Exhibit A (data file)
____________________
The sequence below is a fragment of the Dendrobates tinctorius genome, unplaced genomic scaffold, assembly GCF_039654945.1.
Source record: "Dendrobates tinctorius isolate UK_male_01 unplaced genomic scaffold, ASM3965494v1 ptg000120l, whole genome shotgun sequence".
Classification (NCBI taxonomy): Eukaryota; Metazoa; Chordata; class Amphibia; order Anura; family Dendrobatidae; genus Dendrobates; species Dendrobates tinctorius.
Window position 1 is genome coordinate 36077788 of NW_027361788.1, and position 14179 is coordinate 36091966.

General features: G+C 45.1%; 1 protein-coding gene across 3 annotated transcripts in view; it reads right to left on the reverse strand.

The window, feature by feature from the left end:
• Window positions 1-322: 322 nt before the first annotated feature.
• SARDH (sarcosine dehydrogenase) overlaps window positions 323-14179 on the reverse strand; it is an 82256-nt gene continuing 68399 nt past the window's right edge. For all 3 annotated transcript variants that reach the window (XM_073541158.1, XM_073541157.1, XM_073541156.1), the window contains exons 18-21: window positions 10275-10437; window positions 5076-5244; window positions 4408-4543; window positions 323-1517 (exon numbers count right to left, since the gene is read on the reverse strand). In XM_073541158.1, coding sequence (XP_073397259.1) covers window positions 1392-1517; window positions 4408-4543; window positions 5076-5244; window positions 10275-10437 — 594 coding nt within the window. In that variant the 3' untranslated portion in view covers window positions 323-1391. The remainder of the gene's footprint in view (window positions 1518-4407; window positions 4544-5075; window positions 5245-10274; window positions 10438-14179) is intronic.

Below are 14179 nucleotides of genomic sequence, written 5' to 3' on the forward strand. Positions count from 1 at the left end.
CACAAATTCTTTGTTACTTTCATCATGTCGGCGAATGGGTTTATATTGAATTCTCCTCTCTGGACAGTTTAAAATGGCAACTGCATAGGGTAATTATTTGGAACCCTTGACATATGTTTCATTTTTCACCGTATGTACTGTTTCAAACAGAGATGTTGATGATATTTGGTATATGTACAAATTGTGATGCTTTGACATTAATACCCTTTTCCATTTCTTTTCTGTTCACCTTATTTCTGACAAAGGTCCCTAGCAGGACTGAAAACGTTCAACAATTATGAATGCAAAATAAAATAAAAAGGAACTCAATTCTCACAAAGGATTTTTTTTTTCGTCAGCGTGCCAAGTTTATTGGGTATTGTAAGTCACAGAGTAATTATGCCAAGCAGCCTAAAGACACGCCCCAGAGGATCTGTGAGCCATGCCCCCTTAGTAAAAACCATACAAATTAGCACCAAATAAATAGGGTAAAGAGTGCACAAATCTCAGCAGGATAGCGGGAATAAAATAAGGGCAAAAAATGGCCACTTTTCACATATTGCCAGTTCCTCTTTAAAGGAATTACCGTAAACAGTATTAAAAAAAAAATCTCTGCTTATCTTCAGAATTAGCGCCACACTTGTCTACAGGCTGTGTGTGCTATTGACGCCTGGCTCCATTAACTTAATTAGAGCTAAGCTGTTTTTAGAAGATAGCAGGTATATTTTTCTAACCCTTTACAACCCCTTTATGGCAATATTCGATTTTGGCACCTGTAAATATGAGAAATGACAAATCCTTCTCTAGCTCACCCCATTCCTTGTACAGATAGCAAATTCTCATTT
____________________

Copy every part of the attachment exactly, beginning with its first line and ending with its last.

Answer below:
The sequence below is a fragment of the Dendrobates tinctorius genome, unplaced genomic scaffold, assembly GCF_039654945.1.
Source record: "Dendrobates tinctorius isolate UK_male_01 unplaced genomic scaffold, ASM3965494v1 ptg000120l, whole genome shotgun sequence".
Classification (NCBI taxonomy): Eukaryota; Metazoa; Chordata; class Amphibia; order Anura; family Dendrobatidae; genus Dendrobates; species Dendrobates tinctorius.
Window position 1 is genome coordinate 36077788 of NW_027361788.1, and position 14179 is coordinate 36091966.

General features: G+C 45.1%; 1 protein-coding gene across 3 annotated transcripts in view; it reads right to left on the reverse strand.

The window, feature by feature from the left end:
• Window positions 1-322: 322 nt before the first annotated feature.
• SARDH (sarcosine dehydrogenase) overlaps window positions 323-14179 on the reverse strand; it is an 82256-nt gene continuing 68399 nt past the window's right edge. For all 3 annotated transcript variants that reach the window (XM_073541158.1, XM_073541157.1, XM_073541156.1), the window contains exons 18-21: window positions 10275-10437; window positions 5076-5244; window positions 4408-4543; window positions 323-1517 (exon numbers count right to left, since the gene is read on the reverse strand). In XM_073541158.1, coding sequence (XP_073397259.1) covers window positions 1392-1517; window positions 4408-4543; window positions 5076-5244; window positions 10275-10437 — 594 coding nt within the window. In that variant the 3' untranslated portion in view covers window positions 323-1391. The remainder of the gene's footprint in view (window positions 1518-4407; window positions 4544-5075; window positions 5245-10274; window positions 10438-14179) is intronic.

Below are 14179 nucleotides of genomic sequence, written 5' to 3' on the forward strand. Positions count from 1 at the left end.
CACAAATTCTTTGTTACTTTCATCATGTCGGCGAATGGGTTTATATTGAATTCTCCTCTCTGGACAGTTTAAAATGGCAACTGCATAGGGTAATTATTTGGAACCCTTGACATATGTTTCATTTTTCACCGTATGTACTGTTTCAAACAGAGATGTTGATGATATTTGGTATATGTACAAATTGTGATGCTTTGACATTAATACCCTTTTCCATTTCTTTTCTGTTCACCTTATTTCTGACAAAGGTCCCTAGCAGGACTGAAAACGTTCAACAATTATGAATGCAAAATAAAATAAAAAGGAACTCAATTCTCACAAAGGATTTTTTTTTTCGTCAGCGTGCCAAGTTTATTGGGTATTGTAAGTCACAGAGTAATTATGCCAAGCAGCCTAAAGACACGCCCCAGAGGATCTGTGAGCCATGCCCCCTTAGTAAAAACCATACAAATTAGCACCAAATAAATAGGGTAAAGAGTGCACAAATCTCAGCAGGATAGCGGGAATAAAATAAGGGCAAAAAATGGCCACTTTTCACATATTGCCAGTTCCTCTTTAAAGGAATTACCGTAAACAGTATTAAAAAAAAAATCTCTGCTTATCTTCAGAATTAGCGCCACACTTGTCTACAGGCTGTGTGTGCTATTGACGCCTGGCTCCATTAACTTAATTAGAGCTAAGCTGTTTTTAGAAGATAGCAGGTATATTTTTCTAACCCTTTACAACCCCTTTATGGCAATATTCGATTTTGGCACCTGTAAATATGAGAAATGACAAATCCTTCTCTAGCTCACCCCATTCCTTGTACAGATAGCAAATTCTCATTT